The subject of your parent’s need of extra support may be an emotional subject for your siblings. Talking to them about securing that extra support is an important conversation. Approach it with sensitivity. Keep empathy and understanding in the forefront and guide the focus to stay on finding the best solution for your parent’s well-being.
10 tips to help guide that conversation:
1 – Prepare first: Take the time to gather all the information about your parent’s situation and their needs. Be sure to know about health issues, financial concerns, and any specific care requirements they may have. Having all the facts will keep the discussion on track and focused.
2 – Pick the right time and the right place: Find a time that works for everyone and a private, comfortable place for the conversation. Make sure all your siblings can participate without distractions.
3 – Introduce your concerns and observations: Start by expressing your genuine concern for your aging parent. Share any specific observations that make you believe they need extra support. Be open and honest while being respectful of your sibling’s perspectives.
4 – Listen to everyone: Encourage your siblings to share their thoughts and observations, everyone should have a voice. The others may have different perspectives or knowledge of the situation. Take time to understand their thoughts, you may learn something.
5 – Discuss your parent’s needs: Together, discuss the specifics of how your aging parent needs additional support. This will likely include more than medical care encompassing household chores, emotional needs, or assistance with daily activities.
6 – Consider potential solutions: Brainstorm as a group support options to help your parent. These may include contacting a home health or private services provider or making modifications to their living arrangements. Discuss your parent’s preferences while considering potential solutions.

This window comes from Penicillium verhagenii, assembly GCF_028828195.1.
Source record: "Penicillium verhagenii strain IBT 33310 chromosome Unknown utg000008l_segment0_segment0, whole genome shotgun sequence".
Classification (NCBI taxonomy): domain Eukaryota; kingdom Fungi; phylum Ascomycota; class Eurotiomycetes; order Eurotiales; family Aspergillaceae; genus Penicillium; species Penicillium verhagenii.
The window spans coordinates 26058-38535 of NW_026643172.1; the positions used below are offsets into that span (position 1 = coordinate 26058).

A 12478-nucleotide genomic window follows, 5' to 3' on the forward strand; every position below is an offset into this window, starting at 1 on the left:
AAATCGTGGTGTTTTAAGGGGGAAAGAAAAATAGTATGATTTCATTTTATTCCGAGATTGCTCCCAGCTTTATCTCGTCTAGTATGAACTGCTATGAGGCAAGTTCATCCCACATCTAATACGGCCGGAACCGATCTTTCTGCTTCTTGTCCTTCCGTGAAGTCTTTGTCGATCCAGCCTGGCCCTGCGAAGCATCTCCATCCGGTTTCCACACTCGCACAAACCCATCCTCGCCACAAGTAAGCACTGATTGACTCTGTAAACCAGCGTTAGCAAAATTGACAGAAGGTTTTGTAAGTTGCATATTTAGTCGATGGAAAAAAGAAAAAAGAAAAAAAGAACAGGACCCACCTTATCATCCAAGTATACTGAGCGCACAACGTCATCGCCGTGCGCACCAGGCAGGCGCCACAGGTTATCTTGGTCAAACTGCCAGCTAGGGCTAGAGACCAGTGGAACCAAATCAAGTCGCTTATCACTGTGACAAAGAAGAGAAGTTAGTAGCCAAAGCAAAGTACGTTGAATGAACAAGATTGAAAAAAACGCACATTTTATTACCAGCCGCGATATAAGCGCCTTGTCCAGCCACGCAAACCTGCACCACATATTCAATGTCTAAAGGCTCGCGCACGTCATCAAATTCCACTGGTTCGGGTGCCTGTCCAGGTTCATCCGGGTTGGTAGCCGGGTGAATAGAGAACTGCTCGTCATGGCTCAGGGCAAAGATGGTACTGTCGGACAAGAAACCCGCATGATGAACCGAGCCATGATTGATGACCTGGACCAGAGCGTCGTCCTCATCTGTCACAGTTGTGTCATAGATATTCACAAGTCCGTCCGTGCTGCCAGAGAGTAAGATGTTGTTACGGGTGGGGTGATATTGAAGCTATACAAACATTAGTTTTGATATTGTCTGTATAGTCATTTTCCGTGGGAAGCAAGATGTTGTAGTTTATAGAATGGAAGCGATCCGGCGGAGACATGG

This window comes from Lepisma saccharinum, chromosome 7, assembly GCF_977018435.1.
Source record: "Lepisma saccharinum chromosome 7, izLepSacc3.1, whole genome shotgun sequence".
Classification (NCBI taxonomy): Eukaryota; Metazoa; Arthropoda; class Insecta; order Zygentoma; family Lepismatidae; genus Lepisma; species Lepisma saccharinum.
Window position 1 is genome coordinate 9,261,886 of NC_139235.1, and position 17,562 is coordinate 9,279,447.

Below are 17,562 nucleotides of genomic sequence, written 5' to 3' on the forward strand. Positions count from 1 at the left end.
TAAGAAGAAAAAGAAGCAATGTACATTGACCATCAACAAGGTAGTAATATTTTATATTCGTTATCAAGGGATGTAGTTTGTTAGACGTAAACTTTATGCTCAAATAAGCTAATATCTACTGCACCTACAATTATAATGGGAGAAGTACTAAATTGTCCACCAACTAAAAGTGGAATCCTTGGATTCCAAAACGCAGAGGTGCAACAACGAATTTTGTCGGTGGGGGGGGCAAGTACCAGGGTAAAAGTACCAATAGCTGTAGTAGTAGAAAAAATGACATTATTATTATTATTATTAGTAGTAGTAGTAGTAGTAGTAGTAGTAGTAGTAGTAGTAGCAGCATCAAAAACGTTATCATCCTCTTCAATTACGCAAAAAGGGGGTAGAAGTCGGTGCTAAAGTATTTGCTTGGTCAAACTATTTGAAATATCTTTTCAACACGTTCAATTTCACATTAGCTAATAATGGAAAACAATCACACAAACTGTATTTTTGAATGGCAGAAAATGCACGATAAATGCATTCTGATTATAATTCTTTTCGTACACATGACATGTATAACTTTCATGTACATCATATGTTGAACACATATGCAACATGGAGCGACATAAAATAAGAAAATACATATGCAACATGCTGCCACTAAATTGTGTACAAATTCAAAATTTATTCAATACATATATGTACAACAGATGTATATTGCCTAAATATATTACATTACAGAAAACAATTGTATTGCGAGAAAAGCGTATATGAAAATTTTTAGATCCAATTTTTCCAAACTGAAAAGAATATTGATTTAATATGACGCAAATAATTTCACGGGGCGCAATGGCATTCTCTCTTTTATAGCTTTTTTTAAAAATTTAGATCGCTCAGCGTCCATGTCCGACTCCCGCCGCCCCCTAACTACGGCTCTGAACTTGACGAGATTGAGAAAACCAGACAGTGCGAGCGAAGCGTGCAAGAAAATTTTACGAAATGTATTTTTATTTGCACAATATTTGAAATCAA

7 – Assign responsibilities: Sharing the caregiving will ensure that undue burden doesn’t fall on one person. There is always a lead sibling or in some cases a default sibling who is left with the task of caring for parents. Share the burden. Be sensitive. Consider the strengths, availability, and proximity of each sibling. One can do financials, and another can do coordination. Offer to come in town and give the sibling a break who is caring or be willing to arrange a private services company to help lighten the load.
8 – Calmly address any conflicts: There may be disagreements or conflicts during the conversation. If the conversation gets tense, take a break, and come back to the table when everyone has calmed down. Focus on finding common ground. Keep your parent’s best interests as the primary focus.
9 – If possible, involve your parent: If your parent can participate in the conversation, involve them in the decision-making process. Their input and preferences are important to consider if you are to find the solution most palatable to them.
10 – Communicate regularly: After a plan has been set, keep communicating regularly with your siblings about your parent’s well-being and the effectiveness of the support you have provided. Adjust the plan as necessary if the situation evolves or additional observations are gained.
Every family dynamic is unique. Coming to an agreement takes time. Be patient, show and encourage understanding, and be willing to compromise for the sake of your aging parent’s happiness and quality of life. Be aware that there is guilt associated with the process. Parents don’t want to lose independence. They don’t want to move or take the steps that may be necessary to guarantee their safety. Work past any guilt that they may attempt to leverage or that you put on yourself. Partner with Nurses & Company to help your parents age in place and retain as much independence as possible.